U.S. regulators on Thursday closed a long-running investigation of Google Inc. with a relatively mild agreement that is likely to disappoint rivals and critics of the Web search giant.
Under the agreement, Google agreed to end the practice of scraping reviews and other data from rivals’ websites for its own products, and to allow advertisers to export data to independently evaluate advertising campaigns, the Federal Trade Commission said.
FTC chairman Jon Leibowitz said Google also agreed to licence standard patents on “fair, reasonable and non-discriminatory terms” to rival mobile devices such as Apple Inc.’s iPhone, Research in Motion Ltd.’s BlackBerry and smartphones running on a Microsoft Corp.’s Windows software. Those patents came as part of Google's $12.4-billion acquisition of device maker Motorola Mobility Holdings last May.
At a news conference, Mr. Leibowitz said that the commission had scoured through some nine million pages of documents and taken sworn testimony from key Google executives on the way to resolving its investigation in a “sensible” fashion.
“This was an incredibly thorough and careful investigation by the commission, and the outcome is a strong and enforceable set of agreements,” he said.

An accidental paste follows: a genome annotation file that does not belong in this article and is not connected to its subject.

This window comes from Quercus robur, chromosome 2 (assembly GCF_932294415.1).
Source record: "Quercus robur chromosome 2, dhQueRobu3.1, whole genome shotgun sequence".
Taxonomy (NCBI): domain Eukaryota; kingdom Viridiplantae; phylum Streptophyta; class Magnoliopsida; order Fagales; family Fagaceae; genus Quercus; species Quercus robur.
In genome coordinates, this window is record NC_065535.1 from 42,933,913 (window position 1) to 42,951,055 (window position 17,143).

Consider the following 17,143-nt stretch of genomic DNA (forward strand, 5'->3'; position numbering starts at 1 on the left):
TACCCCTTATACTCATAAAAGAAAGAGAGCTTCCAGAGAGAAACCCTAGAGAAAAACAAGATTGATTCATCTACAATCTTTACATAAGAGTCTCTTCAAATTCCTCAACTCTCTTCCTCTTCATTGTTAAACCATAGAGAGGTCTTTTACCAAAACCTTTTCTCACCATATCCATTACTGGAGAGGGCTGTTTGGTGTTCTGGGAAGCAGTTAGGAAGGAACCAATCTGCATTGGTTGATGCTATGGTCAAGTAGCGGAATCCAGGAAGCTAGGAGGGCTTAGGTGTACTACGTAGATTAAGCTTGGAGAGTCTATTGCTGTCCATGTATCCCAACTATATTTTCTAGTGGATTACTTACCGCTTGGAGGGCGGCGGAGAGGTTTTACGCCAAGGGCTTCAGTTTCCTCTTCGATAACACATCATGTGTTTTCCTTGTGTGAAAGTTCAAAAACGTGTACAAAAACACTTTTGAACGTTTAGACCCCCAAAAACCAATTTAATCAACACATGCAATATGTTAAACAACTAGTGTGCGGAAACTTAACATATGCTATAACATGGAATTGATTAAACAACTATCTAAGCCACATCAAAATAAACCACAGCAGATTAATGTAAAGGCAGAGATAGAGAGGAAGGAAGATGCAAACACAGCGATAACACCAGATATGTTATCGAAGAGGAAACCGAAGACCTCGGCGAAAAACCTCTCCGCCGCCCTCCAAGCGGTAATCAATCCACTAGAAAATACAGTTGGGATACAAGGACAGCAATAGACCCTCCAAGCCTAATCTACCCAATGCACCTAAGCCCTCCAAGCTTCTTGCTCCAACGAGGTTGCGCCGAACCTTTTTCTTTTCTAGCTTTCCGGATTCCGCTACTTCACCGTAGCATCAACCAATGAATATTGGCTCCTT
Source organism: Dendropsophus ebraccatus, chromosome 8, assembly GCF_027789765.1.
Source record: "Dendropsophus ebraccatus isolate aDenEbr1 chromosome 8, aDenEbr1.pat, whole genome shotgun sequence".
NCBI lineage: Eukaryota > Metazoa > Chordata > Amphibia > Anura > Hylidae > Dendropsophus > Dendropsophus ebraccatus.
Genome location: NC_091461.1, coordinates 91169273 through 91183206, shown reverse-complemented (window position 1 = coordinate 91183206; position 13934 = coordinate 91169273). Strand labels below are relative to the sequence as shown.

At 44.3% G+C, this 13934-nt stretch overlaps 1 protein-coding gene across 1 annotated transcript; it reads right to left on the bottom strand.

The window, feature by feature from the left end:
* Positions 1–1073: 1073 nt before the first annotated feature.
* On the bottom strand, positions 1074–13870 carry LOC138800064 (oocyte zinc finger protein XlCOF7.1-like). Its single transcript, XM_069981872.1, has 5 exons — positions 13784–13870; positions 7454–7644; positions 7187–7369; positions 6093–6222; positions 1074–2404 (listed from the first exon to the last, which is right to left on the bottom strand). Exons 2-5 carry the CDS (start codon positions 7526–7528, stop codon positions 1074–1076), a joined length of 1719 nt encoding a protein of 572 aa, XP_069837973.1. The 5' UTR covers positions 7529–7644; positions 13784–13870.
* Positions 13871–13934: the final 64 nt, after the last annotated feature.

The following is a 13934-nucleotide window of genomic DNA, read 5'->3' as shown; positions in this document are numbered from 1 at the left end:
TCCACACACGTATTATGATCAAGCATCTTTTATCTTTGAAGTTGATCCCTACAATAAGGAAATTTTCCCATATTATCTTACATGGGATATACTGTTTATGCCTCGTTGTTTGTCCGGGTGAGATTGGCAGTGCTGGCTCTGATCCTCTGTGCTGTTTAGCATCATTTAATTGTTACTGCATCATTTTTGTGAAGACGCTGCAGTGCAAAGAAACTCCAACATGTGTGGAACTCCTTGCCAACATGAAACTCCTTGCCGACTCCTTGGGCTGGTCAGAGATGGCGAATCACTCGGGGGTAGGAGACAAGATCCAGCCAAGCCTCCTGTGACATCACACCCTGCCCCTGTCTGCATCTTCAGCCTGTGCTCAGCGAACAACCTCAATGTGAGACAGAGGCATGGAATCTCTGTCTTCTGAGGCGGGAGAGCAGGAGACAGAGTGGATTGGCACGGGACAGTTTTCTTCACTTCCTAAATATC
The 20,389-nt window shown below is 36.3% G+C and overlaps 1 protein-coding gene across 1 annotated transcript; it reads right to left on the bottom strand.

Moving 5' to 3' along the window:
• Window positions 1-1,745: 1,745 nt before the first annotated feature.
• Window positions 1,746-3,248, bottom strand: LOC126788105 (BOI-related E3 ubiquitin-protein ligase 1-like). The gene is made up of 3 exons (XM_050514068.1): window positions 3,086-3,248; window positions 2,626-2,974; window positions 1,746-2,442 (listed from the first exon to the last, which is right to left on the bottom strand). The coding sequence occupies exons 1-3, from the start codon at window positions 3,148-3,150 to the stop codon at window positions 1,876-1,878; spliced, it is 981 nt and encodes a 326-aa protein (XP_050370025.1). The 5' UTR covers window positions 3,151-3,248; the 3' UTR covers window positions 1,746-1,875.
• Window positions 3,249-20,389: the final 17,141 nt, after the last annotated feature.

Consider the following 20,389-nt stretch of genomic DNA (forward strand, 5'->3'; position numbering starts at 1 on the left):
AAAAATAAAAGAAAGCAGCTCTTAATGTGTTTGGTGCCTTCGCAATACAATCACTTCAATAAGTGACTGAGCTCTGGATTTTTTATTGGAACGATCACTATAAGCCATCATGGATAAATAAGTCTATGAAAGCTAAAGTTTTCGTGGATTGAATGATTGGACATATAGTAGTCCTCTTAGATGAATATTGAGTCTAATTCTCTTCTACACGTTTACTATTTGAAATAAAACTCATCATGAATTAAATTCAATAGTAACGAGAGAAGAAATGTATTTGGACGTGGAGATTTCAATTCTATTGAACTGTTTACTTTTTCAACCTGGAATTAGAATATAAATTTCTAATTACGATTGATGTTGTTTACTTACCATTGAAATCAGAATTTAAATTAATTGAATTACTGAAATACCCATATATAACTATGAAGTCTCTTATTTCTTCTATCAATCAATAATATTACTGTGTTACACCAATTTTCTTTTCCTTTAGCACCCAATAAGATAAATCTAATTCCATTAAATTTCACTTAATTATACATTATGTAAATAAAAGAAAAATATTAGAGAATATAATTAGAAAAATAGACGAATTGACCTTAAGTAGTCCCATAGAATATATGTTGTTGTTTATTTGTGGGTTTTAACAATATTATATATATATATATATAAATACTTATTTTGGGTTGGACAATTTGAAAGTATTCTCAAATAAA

“The conclusion is clear: Google's services are good for users and good for competition,” David Drummond, Google's top lawyer, wrote in a Thursday blog post.
Google executives also sought to debunk the notion that the company's recommendations are the final word on the Internet. They pointed out that consumers easily could go to Microsoft's Bing, Yahoo or other services to search for information. “Competition is just a click away,” became as much of a Google mantra as the company's official motto: “Don't be evil.”
The FTC defended itself from likely criticism that it had gone too soft on Google.
Reuters reported in December that Google’s critics, anticipating a weak conclusion to the FTC’s investigation, may be ready to take their grievances to the Justice Department.
“Even though people would like us to bring a big search bias case, the facts aren’t there,” Mrl. Leibowitz said, adding that it was “mistaken” for Google’s critics to think that criticizing the FTC’s deliberations might benefit them in other jurisdictions.
Investors had already been anticipated Google would emerge from the inquiry relatively unscathed.
Google's stock gained $3.53 to $726.78 in afternoon trading Thursday. Microsoft shed 33 cents at $27.29.
With files from AP
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